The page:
One of my very favorite things about college football is that constant sense of competition (it’s also one of my very favorite things about the Seahawks right now).  You replenish lost talent via recruiting, and those guys have an instant chance to make an impact and join the ranks of the starters.  They only fail in that charge if they have legitimately been beaten out by more experienced players, who feel the push from those coming up behind them and rise to the occasion.  Either John Ross and Damore’ea Stringfellow play meaningful snaps with this team, or they make the other receivers around them better.  Win/win.

And, speaking of improved depth, look no further than our running game.

Bishop Sankey returns as one of the best backs in the Pac-12 – with an outside shot at being one of the best backs in the nation.  Jesse Callier returns from injury to give us that change-of-pace quickness we were lacking last year (though, some accounts have him as not quite back to his 2011 form; possibly worried about that knee, possibly due to lack of conditioning).  Between the two (Callier is listed 3rd on the depth chart, if you can believe it), is Dwayne Washington, the converted wide receiver who – by all accounts – has looked absolutely phenomenal in camp thus far.  So phenomenal, in fact, that it wouldn’t be shocking to start seeing him steal carries away from Sankey as the season goes along.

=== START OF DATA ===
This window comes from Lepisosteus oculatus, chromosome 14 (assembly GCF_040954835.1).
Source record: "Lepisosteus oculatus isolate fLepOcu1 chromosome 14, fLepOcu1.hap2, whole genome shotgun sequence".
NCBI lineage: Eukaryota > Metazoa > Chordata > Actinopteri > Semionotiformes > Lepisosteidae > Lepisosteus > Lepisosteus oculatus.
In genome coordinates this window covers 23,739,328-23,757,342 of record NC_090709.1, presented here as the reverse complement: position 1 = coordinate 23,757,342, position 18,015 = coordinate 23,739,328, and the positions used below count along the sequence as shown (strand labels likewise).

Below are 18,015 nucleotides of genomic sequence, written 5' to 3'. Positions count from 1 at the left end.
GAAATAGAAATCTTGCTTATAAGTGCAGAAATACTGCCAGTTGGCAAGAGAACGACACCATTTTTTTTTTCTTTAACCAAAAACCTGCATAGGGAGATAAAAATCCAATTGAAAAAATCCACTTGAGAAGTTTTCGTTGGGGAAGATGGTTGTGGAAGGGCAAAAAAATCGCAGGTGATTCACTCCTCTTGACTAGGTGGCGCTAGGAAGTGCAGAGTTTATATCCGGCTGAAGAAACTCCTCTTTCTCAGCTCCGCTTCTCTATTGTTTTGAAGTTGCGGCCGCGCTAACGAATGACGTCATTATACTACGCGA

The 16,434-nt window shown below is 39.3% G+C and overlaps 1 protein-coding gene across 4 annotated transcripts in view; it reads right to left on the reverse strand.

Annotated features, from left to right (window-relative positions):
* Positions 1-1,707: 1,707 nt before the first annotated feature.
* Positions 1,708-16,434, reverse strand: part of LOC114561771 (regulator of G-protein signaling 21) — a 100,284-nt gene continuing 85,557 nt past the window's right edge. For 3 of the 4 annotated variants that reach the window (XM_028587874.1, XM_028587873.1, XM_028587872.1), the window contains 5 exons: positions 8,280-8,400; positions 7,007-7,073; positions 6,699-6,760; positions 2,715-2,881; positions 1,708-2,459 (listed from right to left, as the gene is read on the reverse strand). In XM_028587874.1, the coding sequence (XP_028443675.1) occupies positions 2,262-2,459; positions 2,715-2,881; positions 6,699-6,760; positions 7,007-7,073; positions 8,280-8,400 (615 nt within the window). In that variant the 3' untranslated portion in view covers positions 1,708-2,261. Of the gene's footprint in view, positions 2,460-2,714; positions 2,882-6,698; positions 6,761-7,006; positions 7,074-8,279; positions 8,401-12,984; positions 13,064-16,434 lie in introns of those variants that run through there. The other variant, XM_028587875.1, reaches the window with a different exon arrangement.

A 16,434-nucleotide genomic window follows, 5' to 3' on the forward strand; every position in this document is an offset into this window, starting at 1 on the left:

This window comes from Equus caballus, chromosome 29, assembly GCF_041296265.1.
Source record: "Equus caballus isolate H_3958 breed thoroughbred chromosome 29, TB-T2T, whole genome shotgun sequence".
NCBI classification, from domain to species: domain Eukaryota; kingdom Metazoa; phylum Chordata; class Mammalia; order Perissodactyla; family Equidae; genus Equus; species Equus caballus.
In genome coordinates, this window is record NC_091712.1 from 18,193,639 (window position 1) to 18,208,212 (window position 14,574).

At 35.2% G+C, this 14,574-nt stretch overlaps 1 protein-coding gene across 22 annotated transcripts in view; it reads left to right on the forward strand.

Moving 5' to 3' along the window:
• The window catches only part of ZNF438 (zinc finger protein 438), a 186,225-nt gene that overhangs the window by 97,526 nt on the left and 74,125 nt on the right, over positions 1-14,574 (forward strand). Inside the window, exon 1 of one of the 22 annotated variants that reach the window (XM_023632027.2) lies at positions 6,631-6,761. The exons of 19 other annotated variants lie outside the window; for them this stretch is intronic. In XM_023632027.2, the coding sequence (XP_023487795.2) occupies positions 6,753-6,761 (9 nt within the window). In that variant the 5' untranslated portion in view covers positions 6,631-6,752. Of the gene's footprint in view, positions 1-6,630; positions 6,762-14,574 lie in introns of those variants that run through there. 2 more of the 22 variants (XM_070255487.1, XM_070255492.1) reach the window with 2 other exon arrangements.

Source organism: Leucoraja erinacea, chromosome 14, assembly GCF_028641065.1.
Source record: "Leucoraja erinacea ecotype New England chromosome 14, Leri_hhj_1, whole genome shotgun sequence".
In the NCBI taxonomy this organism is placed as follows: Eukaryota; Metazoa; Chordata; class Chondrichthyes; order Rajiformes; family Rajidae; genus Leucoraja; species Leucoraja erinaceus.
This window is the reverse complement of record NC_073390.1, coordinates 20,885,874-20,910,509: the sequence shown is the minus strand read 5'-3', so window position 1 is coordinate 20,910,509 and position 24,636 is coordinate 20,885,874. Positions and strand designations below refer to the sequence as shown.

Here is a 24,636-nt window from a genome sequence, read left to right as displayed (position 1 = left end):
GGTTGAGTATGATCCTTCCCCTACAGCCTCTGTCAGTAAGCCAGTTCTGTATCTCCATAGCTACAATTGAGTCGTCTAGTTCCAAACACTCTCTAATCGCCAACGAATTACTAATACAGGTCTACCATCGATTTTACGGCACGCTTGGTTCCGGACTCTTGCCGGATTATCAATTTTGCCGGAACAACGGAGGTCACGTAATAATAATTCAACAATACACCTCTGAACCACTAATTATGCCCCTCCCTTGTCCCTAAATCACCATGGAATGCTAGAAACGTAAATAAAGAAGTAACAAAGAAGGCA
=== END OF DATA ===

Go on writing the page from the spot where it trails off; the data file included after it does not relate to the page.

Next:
As with any other football team, though, this offense will only go as far as its offensive line allows.  I can’t remember the last time the Huskies have had a dominant line, which goes a long way in explaining how far this team has fallen from its Don James/Jim Lambright days.  This year, I think we’re all hoping for marginal improvement.  Major improvement would be unthinkably outstanding, but let’s not get our hopes up too much.  What this line does have going for it – aside from returned health – is experience.  The number of linemen on this team who have started games is amazing.  That can only be an asset for a unit searching for an identity and hopefully some cohesion.  There are currently no Seniors on the depth chart, so that’s a little concerning.  But, four out of five starters are Juniors, so that will bode well if they manage to play the majority of snaps.  If we can get improved play out of these guys, 2014 should be an embarrassment of riches along the line.

This offense should be capable of averaging well over 30 points per game this season.  I have the utmost confidence that we will see a return to form for this Husky offense.  It will be an asset and not a liability like last year, I promise you.